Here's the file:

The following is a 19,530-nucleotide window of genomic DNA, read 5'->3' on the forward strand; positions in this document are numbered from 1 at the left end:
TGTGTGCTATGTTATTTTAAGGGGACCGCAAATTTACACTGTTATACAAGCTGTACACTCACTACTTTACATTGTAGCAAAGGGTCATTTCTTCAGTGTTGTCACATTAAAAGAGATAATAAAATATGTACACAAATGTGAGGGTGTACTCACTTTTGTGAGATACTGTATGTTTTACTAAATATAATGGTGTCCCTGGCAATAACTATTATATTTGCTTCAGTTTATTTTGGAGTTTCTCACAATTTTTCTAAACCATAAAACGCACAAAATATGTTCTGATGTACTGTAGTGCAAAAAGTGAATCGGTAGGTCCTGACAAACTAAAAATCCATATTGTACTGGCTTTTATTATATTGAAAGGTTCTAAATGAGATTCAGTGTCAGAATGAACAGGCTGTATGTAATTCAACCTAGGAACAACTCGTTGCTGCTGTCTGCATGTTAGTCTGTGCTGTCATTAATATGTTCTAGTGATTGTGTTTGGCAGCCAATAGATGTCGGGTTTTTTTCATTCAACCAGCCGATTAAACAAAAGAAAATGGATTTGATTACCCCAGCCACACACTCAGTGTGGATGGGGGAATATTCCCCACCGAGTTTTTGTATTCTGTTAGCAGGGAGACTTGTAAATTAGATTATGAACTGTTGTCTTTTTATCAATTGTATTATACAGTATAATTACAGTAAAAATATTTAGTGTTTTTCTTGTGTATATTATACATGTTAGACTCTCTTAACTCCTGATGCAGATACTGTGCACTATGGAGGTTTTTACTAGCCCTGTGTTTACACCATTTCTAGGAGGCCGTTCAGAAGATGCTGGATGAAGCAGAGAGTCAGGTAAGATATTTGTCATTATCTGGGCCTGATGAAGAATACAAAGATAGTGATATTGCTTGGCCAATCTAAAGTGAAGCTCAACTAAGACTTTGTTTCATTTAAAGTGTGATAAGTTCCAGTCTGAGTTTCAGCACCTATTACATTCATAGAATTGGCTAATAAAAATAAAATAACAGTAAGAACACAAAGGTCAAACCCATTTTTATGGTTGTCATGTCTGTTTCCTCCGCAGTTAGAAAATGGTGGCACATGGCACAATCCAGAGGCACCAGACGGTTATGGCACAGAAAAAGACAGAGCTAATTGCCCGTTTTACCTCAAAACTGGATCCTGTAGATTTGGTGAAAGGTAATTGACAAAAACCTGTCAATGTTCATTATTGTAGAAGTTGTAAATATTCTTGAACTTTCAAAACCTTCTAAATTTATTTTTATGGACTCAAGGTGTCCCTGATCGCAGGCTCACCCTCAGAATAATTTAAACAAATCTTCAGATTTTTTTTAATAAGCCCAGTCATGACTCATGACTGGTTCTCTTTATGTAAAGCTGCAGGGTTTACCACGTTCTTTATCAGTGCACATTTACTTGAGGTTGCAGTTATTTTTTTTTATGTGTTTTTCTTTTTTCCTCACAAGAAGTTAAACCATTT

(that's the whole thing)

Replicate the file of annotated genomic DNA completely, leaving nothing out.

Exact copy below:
The following is a 19,530-nucleotide window of genomic DNA, read 5'->3' on the forward strand; positions in this document are numbered from 1 at the left end:
TGTGTGCTATGTTATTTTAAGGGGACCGCAAATTTACACTGTTATACAAGCTGTACACTCACTACTTTACATTGTAGCAAAGGGTCATTTCTTCAGTGTTGTCACATTAAAAGAGATAATAAAATATGTACACAAATGTGAGGGTGTACTCACTTTTGTGAGATACTGTATGTTTTACTAAATATAATGGTGTCCCTGGCAATAACTATTATATTTGCTTCAGTTTATTTTGGAGTTTCTCACAATTTTTCTAAACCATAAAACGCACAAAATATGTTCTGATGTACTGTAGTGCAAAAAGTGAATCGGTAGGTCCTGACAAACTAAAAATCCATATTGTACTGGCTTTTATTATATTGAAAGGTTCTAAATGAGATTCAGTGTCAGAATGAACAGGCTGTATGTAATTCAACCTAGGAACAACTCGTTGCTGCTGTCTGCATGTTAGTCTGTGCTGTCATTAATATGTTCTAGTGATTGTGTTTGGCAGCCAATAGATGTCGGGTTTTTTTCATTCAACCAGCCGATTAAACAAAAGAAAATGGATTTGATTACCCCAGCCACACACTCAGTGTGGATGGGGGAATATTCCCCACCGAGTTTTTGTATTCTGTTAGCAGGGAGACTTGTAAATTAGATTATGAACTGTTGTCTTTTTATCAATTGTATTATACAGTATAATTACAGTAAAAATATTTAGTGTTTTTCTTGTGTATATTATACATGTTAGACTCTCTTAACTCCTGATGCAGATACTGTGCACTATGGAGGTTTTTACTAGCCCTGTGTTTACACCATTTCTAGGAGGCCGTTCAGAAGATGCTGGATGAAGCAGAGAGTCAGGTAAGATATTTGTCATTATCTGGGCCTGATGAAGAATACAAAGATAGTGATATTGCTTGGCCAATCTAAAGTGAAGCTCAACTAAGACTTTGTTTCATTTAAAGTGTGATAAGTTCCAGTCTGAGTTTCAGCACCTATTACATTCATAGAATTGGCTAATAAAAATAAAATAACAGTAAGAACACAAAGGTCAAACCCATTTTTATGGTTGTCATGTCTGTTTCCTCCGCAGTTAGAAAATGGTGGCACATGGCACAATCCAGAGGCACCAGACGGTTATGGCACAGAAAAAGACAGAGCTAATTGCCCGTTTTACCTCAAAACTGGATCCTGTAGATTTGGTGAAAGGTAATTGACAAAAACCTGTCAATGTTCATTATTGTAGAAGTTGTAAATATTCTTGAACTTTCAAAACCTTCTAAATTTATTTTTATGGACTCAAGGTGTCCCTGATCGCAGGCTCACCCTCAGAATAATTTAAACAAATCTTCAGATTTTTTTTAATAAGCCCAGTCATGACTCATGACTGGTTCTCTTTATGTAAAGCTGCAGGGTTTACCACGTTCTTTATCAGTGCACATTTACTTGAGGTTGCAGTTATTTTTTTTTATGTGTTTTTCTTTTTTCCTCACAAGAAGTTAAACCATTT